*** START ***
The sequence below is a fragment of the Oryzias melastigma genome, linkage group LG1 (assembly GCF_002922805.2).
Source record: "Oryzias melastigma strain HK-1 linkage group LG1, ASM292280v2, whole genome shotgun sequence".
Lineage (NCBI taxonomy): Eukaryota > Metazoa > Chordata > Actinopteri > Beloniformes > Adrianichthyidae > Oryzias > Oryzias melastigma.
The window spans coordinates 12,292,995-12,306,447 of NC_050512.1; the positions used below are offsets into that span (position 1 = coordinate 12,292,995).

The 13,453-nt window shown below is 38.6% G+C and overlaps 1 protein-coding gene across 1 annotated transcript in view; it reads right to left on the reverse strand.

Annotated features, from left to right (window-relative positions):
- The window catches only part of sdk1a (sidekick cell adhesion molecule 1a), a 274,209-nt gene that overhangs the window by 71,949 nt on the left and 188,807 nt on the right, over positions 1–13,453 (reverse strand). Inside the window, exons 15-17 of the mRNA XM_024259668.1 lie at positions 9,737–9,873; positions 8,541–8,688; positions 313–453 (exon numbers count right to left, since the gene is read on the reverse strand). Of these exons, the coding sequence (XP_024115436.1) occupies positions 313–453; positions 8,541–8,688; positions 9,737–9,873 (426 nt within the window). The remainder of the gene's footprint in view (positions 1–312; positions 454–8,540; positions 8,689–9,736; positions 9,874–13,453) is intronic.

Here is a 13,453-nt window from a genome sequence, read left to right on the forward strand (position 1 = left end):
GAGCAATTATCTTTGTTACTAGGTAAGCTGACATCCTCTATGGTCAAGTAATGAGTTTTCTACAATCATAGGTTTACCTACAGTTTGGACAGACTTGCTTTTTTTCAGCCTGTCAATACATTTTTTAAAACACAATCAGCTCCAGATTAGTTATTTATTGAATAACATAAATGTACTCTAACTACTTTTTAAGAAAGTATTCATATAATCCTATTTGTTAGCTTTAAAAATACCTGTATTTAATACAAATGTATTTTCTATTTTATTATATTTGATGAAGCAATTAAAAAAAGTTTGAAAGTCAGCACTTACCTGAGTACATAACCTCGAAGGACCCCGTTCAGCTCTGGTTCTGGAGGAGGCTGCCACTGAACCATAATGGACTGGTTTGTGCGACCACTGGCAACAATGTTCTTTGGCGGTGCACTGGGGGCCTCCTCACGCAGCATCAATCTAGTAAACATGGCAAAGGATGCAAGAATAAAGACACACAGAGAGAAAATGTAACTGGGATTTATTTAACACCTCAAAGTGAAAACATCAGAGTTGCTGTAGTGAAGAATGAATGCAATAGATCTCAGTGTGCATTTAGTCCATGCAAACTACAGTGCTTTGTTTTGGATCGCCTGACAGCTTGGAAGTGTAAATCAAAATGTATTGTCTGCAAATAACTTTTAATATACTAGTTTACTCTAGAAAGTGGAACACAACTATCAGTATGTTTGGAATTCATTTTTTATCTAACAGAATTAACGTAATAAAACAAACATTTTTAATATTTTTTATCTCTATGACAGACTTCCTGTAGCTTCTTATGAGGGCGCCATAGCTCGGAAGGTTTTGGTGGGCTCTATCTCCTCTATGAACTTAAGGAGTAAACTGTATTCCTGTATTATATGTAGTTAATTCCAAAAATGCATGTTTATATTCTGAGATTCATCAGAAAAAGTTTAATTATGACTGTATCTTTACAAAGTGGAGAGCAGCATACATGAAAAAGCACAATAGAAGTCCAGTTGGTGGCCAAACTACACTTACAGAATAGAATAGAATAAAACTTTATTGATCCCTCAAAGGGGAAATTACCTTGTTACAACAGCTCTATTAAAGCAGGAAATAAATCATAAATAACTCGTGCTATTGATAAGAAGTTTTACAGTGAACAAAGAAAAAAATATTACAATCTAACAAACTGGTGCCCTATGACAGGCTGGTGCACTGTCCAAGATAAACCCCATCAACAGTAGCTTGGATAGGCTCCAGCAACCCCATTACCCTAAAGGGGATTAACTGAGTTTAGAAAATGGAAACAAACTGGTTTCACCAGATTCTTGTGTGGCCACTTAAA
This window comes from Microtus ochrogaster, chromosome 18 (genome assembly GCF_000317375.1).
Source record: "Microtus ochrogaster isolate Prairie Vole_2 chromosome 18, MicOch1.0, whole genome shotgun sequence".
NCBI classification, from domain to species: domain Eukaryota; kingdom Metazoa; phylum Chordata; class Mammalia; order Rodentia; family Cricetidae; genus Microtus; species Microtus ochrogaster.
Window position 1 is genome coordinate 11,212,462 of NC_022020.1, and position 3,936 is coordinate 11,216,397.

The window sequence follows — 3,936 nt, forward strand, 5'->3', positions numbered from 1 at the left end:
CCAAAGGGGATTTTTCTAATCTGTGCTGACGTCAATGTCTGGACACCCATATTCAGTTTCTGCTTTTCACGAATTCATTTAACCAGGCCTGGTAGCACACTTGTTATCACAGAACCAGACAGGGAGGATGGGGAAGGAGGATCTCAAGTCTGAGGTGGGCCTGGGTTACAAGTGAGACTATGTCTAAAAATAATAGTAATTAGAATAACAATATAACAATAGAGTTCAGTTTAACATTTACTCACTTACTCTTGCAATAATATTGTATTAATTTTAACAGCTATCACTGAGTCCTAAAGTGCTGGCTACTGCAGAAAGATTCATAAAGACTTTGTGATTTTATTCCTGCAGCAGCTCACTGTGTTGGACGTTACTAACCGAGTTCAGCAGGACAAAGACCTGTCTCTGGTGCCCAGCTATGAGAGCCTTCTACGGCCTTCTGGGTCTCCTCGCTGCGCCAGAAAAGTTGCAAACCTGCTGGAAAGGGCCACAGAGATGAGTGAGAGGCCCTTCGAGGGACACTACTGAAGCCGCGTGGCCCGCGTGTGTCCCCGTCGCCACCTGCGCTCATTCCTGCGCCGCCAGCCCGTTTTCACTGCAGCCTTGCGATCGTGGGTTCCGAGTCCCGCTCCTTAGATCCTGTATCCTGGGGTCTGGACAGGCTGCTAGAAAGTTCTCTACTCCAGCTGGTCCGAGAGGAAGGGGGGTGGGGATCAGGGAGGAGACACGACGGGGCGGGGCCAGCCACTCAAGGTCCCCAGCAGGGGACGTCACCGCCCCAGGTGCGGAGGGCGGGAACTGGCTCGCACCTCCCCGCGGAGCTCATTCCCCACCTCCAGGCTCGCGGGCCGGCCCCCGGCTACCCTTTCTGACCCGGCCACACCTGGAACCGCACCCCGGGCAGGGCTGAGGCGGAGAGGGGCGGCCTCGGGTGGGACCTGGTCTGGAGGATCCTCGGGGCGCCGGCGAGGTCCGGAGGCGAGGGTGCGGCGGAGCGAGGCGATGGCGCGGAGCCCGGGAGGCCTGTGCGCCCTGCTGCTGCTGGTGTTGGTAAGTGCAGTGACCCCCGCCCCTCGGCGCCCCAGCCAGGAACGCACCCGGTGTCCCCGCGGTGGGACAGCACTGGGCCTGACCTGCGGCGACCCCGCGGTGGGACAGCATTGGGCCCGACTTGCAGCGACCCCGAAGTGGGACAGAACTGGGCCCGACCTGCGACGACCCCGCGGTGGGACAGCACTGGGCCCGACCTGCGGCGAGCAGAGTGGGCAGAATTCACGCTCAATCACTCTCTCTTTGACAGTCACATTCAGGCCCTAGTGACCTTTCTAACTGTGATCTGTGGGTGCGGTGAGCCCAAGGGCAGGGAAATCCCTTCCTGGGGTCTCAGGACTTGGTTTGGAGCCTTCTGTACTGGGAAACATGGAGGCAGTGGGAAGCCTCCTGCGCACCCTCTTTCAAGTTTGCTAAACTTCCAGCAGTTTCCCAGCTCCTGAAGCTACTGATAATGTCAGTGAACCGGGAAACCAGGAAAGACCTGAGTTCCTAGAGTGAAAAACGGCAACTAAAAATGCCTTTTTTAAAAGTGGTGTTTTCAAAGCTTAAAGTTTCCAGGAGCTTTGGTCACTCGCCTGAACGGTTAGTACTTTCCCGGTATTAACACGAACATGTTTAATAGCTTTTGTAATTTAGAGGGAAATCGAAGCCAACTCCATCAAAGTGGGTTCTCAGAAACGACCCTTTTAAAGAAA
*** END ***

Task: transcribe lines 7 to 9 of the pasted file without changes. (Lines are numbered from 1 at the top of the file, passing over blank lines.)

- The window catches only part of sdk1a (sidekick cell adhesion molecule 1a), a 274,209-nt gene that overhangs the window by 71,949 nt on the left and 188,807 nt on the right, over positions 1–13,453 (reverse strand). Inside the window, exons 15-17 of the mRNA XM_024259668.1 lie at positions 9,737–9,873; positions 8,541–8,688; positions 313–453 (exon numbers count right to left, since the gene is read on the reverse strand). Of these exons, the coding sequence (XP_024115436.1) occupies positions 313–453; positions 8,541–8,688; positions 9,737–9,873 (426 nt within the window). The remainder of the gene's footprint in view (positions 1–312; positions 454–8,540; positions 8,689–9,736; positions 9,874–13,453) is intronic.

Here is a 13,453-nt window from a genome sequence, read left to right on the forward strand (position 1 = left end):
GAGCAATTATCTTTGTTACTAGGTAAGCTGACATCCTCTATGGTCAAGTAATGAGTTTTCTACAATCATAGGTTTACCTACAGTTTGGACAGACTTGCTTTTTTTCAGCCTGTCAATACATTTTTTAAAACACAATCAGCTCCAGATTAGTTATTTATTGAATAACATAAATGTACTCTAACTACTTTTTAAGAAAGTATTCATATAATCCTATTTGTTAGCTTTAAAAATACCTGTATTTAATACAAATGTATTTTCTATTTTATTATATTTGATGAAGCAATTAAAAAAAGTTTGAAAGTCAGCACTTACCTGAGTACATAACCTCGAAGGACCCCGTTCAGCTCTGGTTCTGGAGGAGGCTGCCACTGAACCATAATGGACTGGTTTGTGCGACCACTGGCAACAATGTTCTTTGGCGGTGCACTGGGGGCCTCCTCACGCAGCATCAATCTAGTAAACATGGCAAAGGATGCAAGAATAAAGACACACAGAGAGAAAATGTAACTGGGATTTATTTAACACCTCAAAGTGAAAACATCAGAGTTGCTGTAGTGAAGAATGAATGCAATAGATCTCAGTGTGCATTTAGTCCATGCAAACTACAGTGCTTTGTTTTGGATCGCCTGACAGCTTGGAAGTGTAAATCAAAATGTATTGTCTGCAAATAACTTTTAATATACTAGTTTACTCTAGAAAGTGGAACACAACTATCAGTATGTTTGGAATTCATTTTTTATCTAACAGAATTAACGTAATAAAACAAACATTTTTAATATTTTTTATCTCTATGACAGACTTCCTGTAGCTTCTTATGAGGGCGCCATAGCTCGGAAGGTTTTGGTGGGCTCTATCTCCTCTATGAACTTAAGGAGTAAACTGTATTCCTGTATTATATGTAGTTAATTCCAAAAATGCATGTTTATATTCTGAGATTCATCAGAAAAAGTTTAATTATGACTGTATCTTTACAAAGTGGAGAGCAGCATACATGAAAAAGCACAATAGAAGTCCAGTTGGTGGCCAAACTACACTTACAGAATAGAATAGAATAAAACTTTATTGATCCCTCAAAGGGGAAATTACCTTGTTACAACAGCTCTATTAAAGCAGGAAATAAATCATAAATAACTCGTGCTATTGATAAGAAGTTTTACAGTGAACAAAGAAAAAAATATTACAATCTAACAAACTGGTGCCCTATGACAGGCTGGTGCACTGTCCAAGATAAACCCCATCAACAGTAGCTTGGATAGGCTCCAGCAACCCCATTACCCTAAAGGGGATTAACTGAGTTTAGAAAATGGAAACAAACTGGTTTCACCAGATTCTTGTGTGGCCACTTAAA